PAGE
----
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Minister boosts major flood-control projects

Nov 05. 2017
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By Chularat Saengpassa
The Nation

2,588 Viewed

Chatchai claims this year’s floods would have been worse in the absence of comprehensive water management strategies

THE CABINET is expected to review the Bang Ban-Bang Sai flood drainage canal project in Ayutthaya in the middle of this month, as the first aspect of a nine-point national water management scheme for the lower Chao Phraya River Basin, which will proceed without an environment assessment, according to Agriculture Minister General Chatchai Sarikulya.

In an interview, the minister said the Water Management Committee and his ministry recently resolved to proceed with the canal project to deal with frequent flooding in the basin.

“Thailand applies international standards on large projects which include an EIA [Environmental Impact Assessment] report and all stakeholders’ consents. That takes time,” he said. “That means a slim chance to build a new dam to prevent floods.”

He added that the process was further hindered given strong objections by non-governmental organisations and the length of time required in producing and getting approval for the EIA and EHIA (Environmental and Heath Impact Assessment) reports. 

The Cabinet has already approved in principle preparatory works for the canal project in Ayutthaya. 

The canal is one of nine long-term solutions to alleviate flooding in the lower Chao Phraya River Basin area, he said, which is expected to coast Bt17.6 billion.

This canal project covering 22.4 kilometres as well as three other projects were discussed by the ministry and the National Water Resources Committee (NWRC) recently. 

Chatchai said the Bang Ban-Bang Sai canal would expedite the draining of floodwater, which otherwise would go through the narrow and winding 35km-long waterway cutting through Muang Phra Nakhon Sri Ayutthaya.

One of the three other projects is the Chao Phraya River eastern side water-drainage canal (Chai Nai-Pasak-Gulf of Thailand), including the Chai Nat-Pasak section, which is an existing canal that needs to be dredged, while the Pasak-Gulf of Thailand section would be newly built.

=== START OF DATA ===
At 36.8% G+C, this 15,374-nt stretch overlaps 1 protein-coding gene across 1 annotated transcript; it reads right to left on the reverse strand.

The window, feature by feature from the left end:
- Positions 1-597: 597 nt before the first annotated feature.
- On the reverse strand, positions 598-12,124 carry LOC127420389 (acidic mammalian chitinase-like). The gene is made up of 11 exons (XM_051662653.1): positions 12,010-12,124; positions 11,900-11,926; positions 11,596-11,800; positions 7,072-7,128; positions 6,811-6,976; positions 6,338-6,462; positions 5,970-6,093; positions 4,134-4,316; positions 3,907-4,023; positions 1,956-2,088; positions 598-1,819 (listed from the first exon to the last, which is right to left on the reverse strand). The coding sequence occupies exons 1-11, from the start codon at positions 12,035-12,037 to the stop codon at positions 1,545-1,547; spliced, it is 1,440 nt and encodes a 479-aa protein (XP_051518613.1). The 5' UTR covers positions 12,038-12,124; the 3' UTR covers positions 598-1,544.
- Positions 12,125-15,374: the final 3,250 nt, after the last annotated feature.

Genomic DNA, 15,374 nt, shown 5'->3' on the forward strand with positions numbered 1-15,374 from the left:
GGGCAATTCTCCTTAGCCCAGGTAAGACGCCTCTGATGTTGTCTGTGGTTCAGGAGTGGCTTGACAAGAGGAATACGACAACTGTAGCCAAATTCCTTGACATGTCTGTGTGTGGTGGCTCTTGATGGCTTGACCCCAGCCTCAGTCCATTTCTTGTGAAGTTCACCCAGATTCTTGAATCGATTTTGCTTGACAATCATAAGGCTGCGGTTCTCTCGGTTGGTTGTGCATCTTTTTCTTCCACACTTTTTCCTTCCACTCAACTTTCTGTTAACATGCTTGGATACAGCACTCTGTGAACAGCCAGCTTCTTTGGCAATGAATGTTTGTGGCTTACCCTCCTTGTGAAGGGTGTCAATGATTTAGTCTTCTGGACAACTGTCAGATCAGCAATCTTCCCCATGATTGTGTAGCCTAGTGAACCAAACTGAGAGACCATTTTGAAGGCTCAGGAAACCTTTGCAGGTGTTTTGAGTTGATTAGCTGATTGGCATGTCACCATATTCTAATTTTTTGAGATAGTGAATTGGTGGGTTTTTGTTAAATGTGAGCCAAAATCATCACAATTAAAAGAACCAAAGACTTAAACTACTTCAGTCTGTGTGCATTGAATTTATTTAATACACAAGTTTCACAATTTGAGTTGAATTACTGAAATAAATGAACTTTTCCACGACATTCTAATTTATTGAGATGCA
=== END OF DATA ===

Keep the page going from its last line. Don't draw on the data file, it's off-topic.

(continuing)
The second project is a water-diversion canal to run in parallel with the proposed third elevated ring road. 

And the third is the improvement of the western side of the Chao Phraya River irrigation network (downstream from Khlong Mahasawat-Khlong Pasi Charoen-Khlong Mahachai) and the Khlong Mahachai-Sanam Chai “monkey cheek” water-retention area.

“Prime Minister Prayut Chan-o-cha has ordered these solutions to be implemented speedily, especially the Bang Ban-Bang Sai canal and the Chao Phraya River eastern side water-drainage canal so we will table them at the NWRC meeting this month before proposing them to the Cabinet. After that, we will start the site surveys so the construction should begin by late 2018 or early 2019,” he said.

Remedial measures for this year’s flooding would conform to Finance Ministry regulations, he said, adding that his ministry would focus on 13 water-retention fields, including Phitsanulok’s Thung Bang Rakham, where flood-affected people were mostly farmers who would receive Bt3,000 per household besides normal aid and compensation. 

The ministry would also provide seed, livestock and fish, as well as lower interest rates for farmers’ debts with agricultural cooperatives, he said, while the “9101 project” would focus on vocational training for farmers.

It was fortunate that the ministry had advised farmers to grow rice two months early as a precaution so crops were ready for harvest by September, minimising crop damage, Chatchai said. 

Flood-affected people living outside areas protected by flood barriers were submerged every year, but this year they might be under water for a longer period, he added. 

Chatchai said solving the long-term flood problem required the government to prepare tools and management methods, including the construction of new or improved small reservoirs, sluice gates and water-retention areas. In the past two years, more than 1,000 such projects were improved, enabling water-storage capacity to increase to at least 1 billion cubic metres. 

Management methods included the appropriate arrangement of water transport, coordination with related agencies and public relations to timely and thoroughly inform people who would be affected, the minister said. 

Both the new projects and water management practices had to be carried out at the same time and in equal balance, Chatchai said. 

“Flood problems could still occur but they will be minimised. Like this round of floods, had we not done these two things, the situation could have been worse,” he added.

 

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